17-Year-Old CEO of Company Potentially Worth Millions Sold to Yahoo

At just 17, D’Aloisio is changing the face of technology

Nick D’Aloisio just went from being a very smart kid to a very rich kid. 

After selling his app Summly to Yahoo for what’s been reported as $30 million, D’Alosio, 17, is taking the tech world by storm. 

Here’s what you need to know about the whiz kid: 

This isn’t his first app. At just 12-years-old, D’Aloisio produced his first app called Fingermill, a treadmill for fingers. The tech wunderkind told Wired UK last year that it was “awful.” 

He was inspired by standardized tests. While studying for General Certificate of Secondary Education in history, D’Aloisio wanted to find a faster way to summarize all the content he was reading. He then developed Trimit, an app that summarized long texts into 140, 500 or 1,000 characters. After some tweaks, D’Aloisio turned his app into Summly, which could turn entire pages into a few important points. 

A lot of big names are interested in D’Aloisio. Yahoo may be Summly’s largest shareholder but the others are nothing to scoff at. Wendi Murdoch, Ashton Kutcher and Yoko Ono have all invested in the app, reports the New York Times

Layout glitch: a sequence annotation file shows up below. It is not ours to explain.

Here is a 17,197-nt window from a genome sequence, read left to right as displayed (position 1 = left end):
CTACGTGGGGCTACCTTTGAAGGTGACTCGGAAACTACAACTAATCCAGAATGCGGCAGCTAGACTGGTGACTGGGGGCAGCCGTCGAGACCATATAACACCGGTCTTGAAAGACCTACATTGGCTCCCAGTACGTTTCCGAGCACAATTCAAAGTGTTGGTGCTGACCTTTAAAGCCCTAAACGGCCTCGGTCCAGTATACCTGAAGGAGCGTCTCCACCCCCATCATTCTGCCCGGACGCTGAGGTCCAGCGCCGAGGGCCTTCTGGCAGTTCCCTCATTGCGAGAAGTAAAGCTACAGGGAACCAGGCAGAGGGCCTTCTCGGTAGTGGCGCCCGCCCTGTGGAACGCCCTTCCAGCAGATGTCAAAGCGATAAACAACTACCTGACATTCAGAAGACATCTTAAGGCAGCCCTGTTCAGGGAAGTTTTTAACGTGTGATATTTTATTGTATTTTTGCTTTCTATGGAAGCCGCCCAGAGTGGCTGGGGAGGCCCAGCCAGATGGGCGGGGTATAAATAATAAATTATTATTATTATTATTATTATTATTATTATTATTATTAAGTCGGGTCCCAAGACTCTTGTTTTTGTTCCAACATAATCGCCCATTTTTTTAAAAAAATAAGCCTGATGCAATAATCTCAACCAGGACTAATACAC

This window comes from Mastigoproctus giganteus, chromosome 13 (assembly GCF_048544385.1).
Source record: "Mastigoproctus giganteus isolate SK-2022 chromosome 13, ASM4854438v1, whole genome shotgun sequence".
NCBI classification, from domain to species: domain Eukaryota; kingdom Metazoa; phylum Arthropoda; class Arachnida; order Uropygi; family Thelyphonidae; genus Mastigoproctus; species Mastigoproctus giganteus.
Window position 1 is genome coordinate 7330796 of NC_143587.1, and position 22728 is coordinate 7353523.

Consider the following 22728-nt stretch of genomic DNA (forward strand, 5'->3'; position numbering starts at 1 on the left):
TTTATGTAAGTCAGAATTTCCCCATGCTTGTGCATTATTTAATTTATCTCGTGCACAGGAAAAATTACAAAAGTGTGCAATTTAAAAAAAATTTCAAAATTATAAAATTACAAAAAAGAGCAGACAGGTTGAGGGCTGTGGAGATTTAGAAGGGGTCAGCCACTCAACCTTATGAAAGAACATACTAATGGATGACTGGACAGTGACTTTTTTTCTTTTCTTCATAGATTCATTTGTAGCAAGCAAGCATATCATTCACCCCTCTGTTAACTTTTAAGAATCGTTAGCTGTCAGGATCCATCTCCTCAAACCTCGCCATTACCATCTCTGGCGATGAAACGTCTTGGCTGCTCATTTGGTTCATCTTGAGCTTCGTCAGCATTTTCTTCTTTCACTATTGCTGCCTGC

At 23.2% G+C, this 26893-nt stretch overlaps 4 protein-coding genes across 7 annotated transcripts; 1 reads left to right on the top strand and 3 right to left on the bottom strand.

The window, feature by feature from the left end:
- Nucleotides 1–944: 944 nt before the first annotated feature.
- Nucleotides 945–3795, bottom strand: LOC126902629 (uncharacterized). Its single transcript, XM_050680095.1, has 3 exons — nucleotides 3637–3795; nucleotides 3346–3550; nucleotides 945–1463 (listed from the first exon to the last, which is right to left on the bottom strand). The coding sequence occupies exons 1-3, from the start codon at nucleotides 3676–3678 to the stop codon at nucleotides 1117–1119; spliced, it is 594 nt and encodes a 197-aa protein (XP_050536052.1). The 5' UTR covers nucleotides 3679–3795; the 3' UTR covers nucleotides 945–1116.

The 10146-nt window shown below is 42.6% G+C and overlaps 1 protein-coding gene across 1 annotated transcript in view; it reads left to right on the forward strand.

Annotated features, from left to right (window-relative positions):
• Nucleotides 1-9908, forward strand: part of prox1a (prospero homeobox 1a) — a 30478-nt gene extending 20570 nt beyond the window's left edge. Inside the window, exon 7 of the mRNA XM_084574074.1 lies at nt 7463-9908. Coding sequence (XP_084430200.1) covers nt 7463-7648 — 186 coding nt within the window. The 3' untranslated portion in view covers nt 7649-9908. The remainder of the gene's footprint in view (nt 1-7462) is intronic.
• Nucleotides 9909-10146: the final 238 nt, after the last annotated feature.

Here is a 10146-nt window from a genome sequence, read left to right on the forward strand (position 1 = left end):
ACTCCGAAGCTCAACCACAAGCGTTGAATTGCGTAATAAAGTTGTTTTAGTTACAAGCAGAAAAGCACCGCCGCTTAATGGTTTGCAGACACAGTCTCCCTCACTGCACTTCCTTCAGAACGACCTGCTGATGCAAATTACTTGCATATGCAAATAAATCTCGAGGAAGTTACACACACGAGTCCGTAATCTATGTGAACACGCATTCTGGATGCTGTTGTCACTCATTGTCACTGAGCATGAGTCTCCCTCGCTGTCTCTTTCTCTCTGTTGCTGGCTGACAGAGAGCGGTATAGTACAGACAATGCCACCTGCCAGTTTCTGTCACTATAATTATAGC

He’s about to be very rich. Although the New York Times reports that Yahoo declined to comment on the price they paid for Summly, technology blog AllThingsD says the company paid D’Aloisio $30 million and gave him a job at their London office. 

He’s still got to finish school. D’Aloisio is on sabbatical from King’s College School in Wimbledon after stopping classes last year to concentrate on Summly. But while part of his Yahoo deal involves a position at the company, he told The Telegraph he’s not turning his back on education. “Education is something that naturally interests me, so I’ll be okay. If it doesn t work out with school, I can go back when I’m 20 – or whenever,” he said. 

As for his parents being supportive of his decision to take a break from school, he said: “I talked about it with them and my headmaster and we decided it was a once-in-a-lifetime opportunity and it would be silly not to run with it. Now looking back, I can say it was a massive gamble. But a good gamble.”

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